–Findings from a retrospective study of >27,000 patients who underwent lumbar decompression with or without fusion revealed that the majority of patients using prescription opioids discontinued those medications postoperatively. However, among the patients with opioid use >90 days after surgery, the duration of preoperative opioid use was the most important predictor of postoperative opioid use.
Neurological Decline after Adult Spinal Deformity Surgery
–In a retrospective analysis of 265 patients who underwent corrective surgery for adult spinal deformity,4 23% of patients experienced a neurological injury; among those, 33% experienced a major neurological decline. Among the patients with major decline, full recovery was observed in 24% at 6 weeks and 65% at 6 months, but one-third of those patients experienced persistent neurological deficits at 24 months postoperatively. Among patients who experienced a minor neurological injury, 49% reported full recovery at 6 weeks and 70% reported full recovery at 6 months. About one-quarter of those patients showed no improvement at 24 months.
- Khor S, Lavallee D, Cizik AM, Bellabarba C, Chapman JR, Howe CR, Lu D, Mohit AA, Oskouian RJ, Roh JR, Shonnard N,Dagal A, Flum DR. Development and validation of a prediction model for pain and functional outcomes after lumbar spine surgery. JAMA Surg.2018 Jul 1;153(7):634-42.
- Harshavardhana NS, Noordeen MHH, Dormans JP. Cost analysis of magnet-driven growing rods for early-onset scoliosis at 5 years. Spine (Phila Pa 1976).2019 Jan 1;44(1):60-7.
- Luhmann SJ, Furdock R. Preoperative variables associated with respiratory complications after pediatric neuromuscular spine deformity surgery. Spine Deform.2019 Jan;7(1):107-11.
- Kato S, Fehlings MG, Lewis SJ, Lenke LG, Shaffrey CI, Cheung KMC, Carreon LY, Dekutoski MB, Schwab FJ, Boachie-Adjei O, Kebaish KM, Ames CP, Qiu Y, Matsuyama Y, Dahl BT, Mehdian H, Pellisé F, Berven SH. An analysis of the incidence and outcomes of major versus minor neurological decline after complex adult spinal deformity surgery: a subanalysis of Scoli-RISK-1 study. Spine (Phila Pa 1976).2018 Jul 1;43(13):905-12.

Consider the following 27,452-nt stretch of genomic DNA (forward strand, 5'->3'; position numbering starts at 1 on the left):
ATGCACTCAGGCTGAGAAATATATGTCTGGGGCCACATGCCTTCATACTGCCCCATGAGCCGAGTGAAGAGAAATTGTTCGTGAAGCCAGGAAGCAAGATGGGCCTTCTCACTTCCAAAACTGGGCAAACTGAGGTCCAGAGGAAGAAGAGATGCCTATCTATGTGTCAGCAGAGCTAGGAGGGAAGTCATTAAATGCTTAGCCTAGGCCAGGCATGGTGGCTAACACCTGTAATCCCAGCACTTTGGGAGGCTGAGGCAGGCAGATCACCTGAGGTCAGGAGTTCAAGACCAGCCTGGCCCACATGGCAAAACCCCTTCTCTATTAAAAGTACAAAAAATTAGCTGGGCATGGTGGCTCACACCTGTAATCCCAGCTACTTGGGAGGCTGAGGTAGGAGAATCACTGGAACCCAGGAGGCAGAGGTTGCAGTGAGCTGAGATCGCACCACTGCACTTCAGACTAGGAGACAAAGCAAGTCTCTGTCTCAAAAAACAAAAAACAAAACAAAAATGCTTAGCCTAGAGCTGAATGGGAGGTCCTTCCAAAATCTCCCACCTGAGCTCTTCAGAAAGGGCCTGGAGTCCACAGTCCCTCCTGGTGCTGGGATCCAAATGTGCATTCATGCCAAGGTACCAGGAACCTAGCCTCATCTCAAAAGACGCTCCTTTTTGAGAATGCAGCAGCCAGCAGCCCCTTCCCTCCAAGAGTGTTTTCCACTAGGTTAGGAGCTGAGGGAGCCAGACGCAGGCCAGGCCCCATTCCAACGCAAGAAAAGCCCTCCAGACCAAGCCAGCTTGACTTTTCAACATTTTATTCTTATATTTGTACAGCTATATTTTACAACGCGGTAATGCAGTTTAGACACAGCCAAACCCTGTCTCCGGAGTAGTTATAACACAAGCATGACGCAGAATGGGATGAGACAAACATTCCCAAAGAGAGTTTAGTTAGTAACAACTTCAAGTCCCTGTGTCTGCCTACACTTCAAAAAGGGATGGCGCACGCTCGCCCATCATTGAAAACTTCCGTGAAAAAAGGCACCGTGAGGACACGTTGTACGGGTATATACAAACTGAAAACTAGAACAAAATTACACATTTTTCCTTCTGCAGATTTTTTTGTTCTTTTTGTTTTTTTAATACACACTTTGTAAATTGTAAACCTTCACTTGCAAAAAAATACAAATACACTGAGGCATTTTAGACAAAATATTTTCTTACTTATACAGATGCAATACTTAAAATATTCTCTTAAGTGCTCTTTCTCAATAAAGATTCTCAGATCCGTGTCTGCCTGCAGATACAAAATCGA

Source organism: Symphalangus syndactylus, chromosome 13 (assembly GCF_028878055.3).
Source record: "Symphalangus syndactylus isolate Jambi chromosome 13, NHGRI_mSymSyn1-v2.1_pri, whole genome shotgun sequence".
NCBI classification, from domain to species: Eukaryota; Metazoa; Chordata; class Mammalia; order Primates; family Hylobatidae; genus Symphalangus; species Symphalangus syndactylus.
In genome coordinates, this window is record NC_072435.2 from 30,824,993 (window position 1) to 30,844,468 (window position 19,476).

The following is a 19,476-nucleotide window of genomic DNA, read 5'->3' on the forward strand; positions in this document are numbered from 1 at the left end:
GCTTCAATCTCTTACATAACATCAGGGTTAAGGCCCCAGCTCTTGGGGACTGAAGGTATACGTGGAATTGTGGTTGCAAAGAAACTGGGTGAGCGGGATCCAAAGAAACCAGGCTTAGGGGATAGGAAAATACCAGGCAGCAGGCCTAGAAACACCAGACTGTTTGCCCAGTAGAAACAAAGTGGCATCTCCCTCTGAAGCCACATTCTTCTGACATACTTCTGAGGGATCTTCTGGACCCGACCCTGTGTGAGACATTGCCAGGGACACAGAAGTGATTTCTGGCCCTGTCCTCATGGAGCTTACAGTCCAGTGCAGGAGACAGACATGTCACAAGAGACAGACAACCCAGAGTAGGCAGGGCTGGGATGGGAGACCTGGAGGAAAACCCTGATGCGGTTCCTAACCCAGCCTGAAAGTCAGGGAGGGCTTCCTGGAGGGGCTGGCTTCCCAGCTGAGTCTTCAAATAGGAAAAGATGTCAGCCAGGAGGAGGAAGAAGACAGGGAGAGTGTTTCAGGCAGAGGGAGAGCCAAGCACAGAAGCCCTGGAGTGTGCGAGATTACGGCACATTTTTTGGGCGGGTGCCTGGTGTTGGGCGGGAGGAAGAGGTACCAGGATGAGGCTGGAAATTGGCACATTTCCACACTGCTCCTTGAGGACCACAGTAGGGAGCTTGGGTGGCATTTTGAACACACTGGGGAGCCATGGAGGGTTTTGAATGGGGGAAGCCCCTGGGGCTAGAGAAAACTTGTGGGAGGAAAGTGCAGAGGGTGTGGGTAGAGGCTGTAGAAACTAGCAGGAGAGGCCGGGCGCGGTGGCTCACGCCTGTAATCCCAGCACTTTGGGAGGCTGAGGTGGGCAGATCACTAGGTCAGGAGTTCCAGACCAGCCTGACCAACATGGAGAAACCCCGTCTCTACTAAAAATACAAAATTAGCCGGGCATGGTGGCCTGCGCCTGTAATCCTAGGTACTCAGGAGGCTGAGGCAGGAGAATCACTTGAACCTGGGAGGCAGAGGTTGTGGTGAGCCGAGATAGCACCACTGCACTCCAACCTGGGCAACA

It has been estimated that 13% to 16% of patients who undergo arthroscopic stabilization procedures for recurrent shoulder instability are dissatisfied with their outcome, despite a technically “successful” operation. Similarly high rates of patient dissatisfaction in the face of an objectively “well-done” surgery are pervasive in most orthopaedic subspecialties and often leave both surgeon and patient frustrated and perplexed. Prior research has suggested that patient expectations, psychological characteristics, and socioeconomic factors play a major role in these cases of patient dissatisfaction. But identifying precise patient or injury factors that can alert surgeons as to which patients may be unsatisfied after their procedure has remained elusive for many common injuries.
In the June 19, 2019 issue of The Journal, Park et al. examine the bases for patient dissatisfaction after arthroscopic Bankart repair (with or without remplissage) for recurrent shoulder instability. Not surprisingly, patient age, size of the glenoid bone defect, and the number of patient postoperative instability events correlated with an objective failure of the operation (i.e., instability requiring a repeat operation). However, the study found that the number of instability events and the preoperative width of the Hill-Sachs lesion correlated with the subjective failure of the operation (i.e., the patient was dissatisfied based on response to a single question about “overall function” 2 years after surgery). For the 14 out of 180 patients who were dissatisfied despite not experiencing a revision, intermittent pain plus psychological characteristics such as apprehension and anxiety about recurrent instability were common reasons for dissatisfaction.
It is becoming clearer with each passing year that simply correcting anatomic pathologies does not always result in happy patients. Orthopaedic surgeons need to employ patient interviewing techniques to identify issues such as anxiety, depression, pain-perception concerns, and substance abuse—all of which can negatively influence the degree of patient satisfaction with the result and are somewhat modifiable preoperatively.